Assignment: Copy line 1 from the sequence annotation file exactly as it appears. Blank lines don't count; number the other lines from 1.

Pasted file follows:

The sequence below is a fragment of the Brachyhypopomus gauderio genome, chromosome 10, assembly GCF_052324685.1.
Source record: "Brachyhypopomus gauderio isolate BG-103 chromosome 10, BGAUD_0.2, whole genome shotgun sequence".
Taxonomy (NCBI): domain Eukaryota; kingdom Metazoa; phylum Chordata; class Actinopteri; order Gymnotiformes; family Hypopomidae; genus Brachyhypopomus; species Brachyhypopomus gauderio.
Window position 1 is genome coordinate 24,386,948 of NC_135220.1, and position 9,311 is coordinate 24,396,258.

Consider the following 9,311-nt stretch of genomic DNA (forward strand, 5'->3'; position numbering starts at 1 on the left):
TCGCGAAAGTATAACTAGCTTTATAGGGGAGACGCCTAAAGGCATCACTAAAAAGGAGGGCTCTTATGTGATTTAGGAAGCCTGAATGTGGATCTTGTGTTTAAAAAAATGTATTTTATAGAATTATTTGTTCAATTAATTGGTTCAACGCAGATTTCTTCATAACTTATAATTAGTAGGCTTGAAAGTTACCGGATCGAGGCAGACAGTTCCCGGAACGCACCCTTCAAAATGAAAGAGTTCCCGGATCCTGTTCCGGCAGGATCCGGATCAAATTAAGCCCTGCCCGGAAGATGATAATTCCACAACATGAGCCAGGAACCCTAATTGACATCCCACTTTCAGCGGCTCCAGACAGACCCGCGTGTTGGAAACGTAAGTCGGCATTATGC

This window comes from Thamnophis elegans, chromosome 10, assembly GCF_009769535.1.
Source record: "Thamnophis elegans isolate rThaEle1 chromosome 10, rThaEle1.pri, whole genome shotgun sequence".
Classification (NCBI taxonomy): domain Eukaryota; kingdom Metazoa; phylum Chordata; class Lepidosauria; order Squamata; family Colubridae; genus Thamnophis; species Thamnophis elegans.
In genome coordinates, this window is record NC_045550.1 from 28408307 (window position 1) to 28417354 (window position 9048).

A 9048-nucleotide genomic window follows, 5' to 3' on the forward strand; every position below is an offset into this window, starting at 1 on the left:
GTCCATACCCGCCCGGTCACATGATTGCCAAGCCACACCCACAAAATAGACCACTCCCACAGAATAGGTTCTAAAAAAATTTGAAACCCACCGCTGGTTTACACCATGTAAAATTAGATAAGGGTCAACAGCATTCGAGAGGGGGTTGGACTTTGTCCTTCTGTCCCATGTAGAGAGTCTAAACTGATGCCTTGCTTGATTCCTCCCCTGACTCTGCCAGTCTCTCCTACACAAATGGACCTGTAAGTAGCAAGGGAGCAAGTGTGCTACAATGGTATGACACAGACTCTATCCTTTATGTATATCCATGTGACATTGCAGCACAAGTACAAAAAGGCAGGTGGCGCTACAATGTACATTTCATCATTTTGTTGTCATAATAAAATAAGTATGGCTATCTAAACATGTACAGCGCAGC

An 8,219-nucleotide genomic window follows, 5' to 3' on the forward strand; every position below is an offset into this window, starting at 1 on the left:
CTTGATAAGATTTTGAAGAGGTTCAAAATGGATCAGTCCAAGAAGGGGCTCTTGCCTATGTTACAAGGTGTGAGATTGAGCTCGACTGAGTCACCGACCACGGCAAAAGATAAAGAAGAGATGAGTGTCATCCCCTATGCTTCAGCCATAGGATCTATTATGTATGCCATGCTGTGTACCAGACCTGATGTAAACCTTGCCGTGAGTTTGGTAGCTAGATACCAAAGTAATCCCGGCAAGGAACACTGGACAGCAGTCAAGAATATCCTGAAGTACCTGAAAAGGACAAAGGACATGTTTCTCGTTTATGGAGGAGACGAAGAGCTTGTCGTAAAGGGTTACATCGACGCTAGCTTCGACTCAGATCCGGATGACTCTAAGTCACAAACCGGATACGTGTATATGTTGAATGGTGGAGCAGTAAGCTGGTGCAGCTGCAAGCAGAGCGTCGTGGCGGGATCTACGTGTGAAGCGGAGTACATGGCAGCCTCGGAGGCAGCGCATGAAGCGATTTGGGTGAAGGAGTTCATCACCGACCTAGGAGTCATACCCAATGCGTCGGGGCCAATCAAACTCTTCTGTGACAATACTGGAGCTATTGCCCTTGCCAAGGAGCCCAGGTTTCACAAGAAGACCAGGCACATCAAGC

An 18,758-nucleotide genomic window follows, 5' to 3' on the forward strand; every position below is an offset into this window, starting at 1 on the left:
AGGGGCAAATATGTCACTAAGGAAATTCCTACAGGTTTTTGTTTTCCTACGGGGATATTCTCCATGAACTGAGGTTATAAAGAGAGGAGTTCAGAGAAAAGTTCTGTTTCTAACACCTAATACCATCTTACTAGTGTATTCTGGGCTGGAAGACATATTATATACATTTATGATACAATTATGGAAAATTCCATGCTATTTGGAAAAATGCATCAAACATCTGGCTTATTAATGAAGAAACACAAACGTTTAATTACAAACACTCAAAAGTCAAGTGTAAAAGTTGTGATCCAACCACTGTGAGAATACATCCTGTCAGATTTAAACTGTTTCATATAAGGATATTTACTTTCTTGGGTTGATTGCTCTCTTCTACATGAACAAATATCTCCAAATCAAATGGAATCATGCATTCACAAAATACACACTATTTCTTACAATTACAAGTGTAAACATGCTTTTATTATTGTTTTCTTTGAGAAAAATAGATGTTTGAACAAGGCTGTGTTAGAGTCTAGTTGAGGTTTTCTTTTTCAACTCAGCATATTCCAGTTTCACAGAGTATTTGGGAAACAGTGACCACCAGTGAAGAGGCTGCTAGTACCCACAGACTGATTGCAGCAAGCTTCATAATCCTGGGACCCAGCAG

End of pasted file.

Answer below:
The sequence below is a fragment of the Brachyhypopomus gauderio genome, chromosome 10, assembly GCF_052324685.1.